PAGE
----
Human Trafficking

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Human Trafficking is when people profit from the control and exploitation of others. There are two types of human trafficking: sex trafficking and labor trafficking. It occurs within and across U.S. borders, victimizing both U.S. citizens and non-citizens, both children and adults, both men and women.

Human trafficking is a modern-day form of slavery involving the exploitation of persons for labor or commercial sex. Those who recruit minors for the purpose of commercial sexual exploitation violate anti-trafficking laws, even if there is no force, fraud or coercion. 

Trafficking can involve school-age youth, particularly those made vulnerable by challenging family situations, and can take a variety of forms including forced labor, domestic servitude and commercial sexual exploitation (prostitution).

The children at risk are not just high school students; studies show that the average age a child is trafficked into the commercial sex trade is between 11 and 14 years old. Traffickers may target minor victims through social media websites, telephone chat-lines, after school programs or through other students who are used by the traffickers to recruit other victims.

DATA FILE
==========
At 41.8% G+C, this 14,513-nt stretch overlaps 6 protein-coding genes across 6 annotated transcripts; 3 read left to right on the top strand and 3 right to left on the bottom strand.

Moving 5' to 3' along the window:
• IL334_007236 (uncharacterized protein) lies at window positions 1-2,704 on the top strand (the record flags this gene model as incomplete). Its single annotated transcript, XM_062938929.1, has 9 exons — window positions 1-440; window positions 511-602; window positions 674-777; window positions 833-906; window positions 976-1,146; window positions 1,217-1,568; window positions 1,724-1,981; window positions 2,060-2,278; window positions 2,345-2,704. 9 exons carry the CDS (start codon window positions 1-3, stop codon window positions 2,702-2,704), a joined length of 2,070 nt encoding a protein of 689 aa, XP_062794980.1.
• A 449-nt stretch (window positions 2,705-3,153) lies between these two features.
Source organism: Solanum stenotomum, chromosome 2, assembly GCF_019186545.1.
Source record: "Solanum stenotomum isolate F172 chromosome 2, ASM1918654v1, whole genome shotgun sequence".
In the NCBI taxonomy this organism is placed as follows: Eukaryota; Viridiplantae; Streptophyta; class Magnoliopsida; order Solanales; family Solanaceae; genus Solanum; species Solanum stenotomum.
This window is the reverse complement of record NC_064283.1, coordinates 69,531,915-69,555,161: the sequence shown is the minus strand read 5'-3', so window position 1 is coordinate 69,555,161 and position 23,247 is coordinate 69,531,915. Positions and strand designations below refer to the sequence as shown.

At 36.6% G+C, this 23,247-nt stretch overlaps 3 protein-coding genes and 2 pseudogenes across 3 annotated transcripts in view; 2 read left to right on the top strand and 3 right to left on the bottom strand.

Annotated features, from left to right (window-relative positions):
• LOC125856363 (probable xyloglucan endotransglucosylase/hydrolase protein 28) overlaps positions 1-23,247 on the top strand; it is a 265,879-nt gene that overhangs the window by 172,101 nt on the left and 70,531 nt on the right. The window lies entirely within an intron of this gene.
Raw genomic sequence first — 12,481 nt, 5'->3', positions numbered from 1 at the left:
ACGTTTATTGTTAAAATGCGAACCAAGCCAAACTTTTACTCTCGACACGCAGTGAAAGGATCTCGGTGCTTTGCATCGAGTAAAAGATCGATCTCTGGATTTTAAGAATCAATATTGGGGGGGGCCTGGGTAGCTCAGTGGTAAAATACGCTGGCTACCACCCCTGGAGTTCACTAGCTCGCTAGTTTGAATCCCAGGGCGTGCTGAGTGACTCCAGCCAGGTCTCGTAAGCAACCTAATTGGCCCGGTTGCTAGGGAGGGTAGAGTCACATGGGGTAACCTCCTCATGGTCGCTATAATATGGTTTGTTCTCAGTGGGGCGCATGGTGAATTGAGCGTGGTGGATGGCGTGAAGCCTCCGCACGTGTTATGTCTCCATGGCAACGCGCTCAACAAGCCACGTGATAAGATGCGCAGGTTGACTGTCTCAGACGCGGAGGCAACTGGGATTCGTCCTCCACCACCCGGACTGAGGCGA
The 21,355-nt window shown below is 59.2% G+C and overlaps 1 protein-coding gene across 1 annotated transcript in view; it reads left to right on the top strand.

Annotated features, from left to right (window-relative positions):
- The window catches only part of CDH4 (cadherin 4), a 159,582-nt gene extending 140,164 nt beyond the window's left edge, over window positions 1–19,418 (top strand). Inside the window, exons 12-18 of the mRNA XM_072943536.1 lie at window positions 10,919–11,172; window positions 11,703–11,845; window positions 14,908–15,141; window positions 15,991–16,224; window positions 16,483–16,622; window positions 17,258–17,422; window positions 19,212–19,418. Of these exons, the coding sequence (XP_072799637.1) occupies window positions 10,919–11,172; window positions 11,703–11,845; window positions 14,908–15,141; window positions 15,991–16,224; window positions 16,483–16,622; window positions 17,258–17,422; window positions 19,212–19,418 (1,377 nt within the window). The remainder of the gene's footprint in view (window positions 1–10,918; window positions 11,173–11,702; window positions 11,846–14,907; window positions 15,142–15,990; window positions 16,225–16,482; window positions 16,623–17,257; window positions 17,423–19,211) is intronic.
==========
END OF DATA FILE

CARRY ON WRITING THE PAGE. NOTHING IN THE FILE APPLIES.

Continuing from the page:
Reporting Suspected Human Trafficking

You can call the National Human Trafficking Hotline: 1-888-373-7888 or text INFO or HELP to BeFree (233733) to get help or connect with a service provider in your area. The center is not a law enforcement or immigration authority and is operated by a non-governmental organization.

Information for Educators

General Information about Human Trafficking

Resources for Victims

Training & Technical Assistance Resources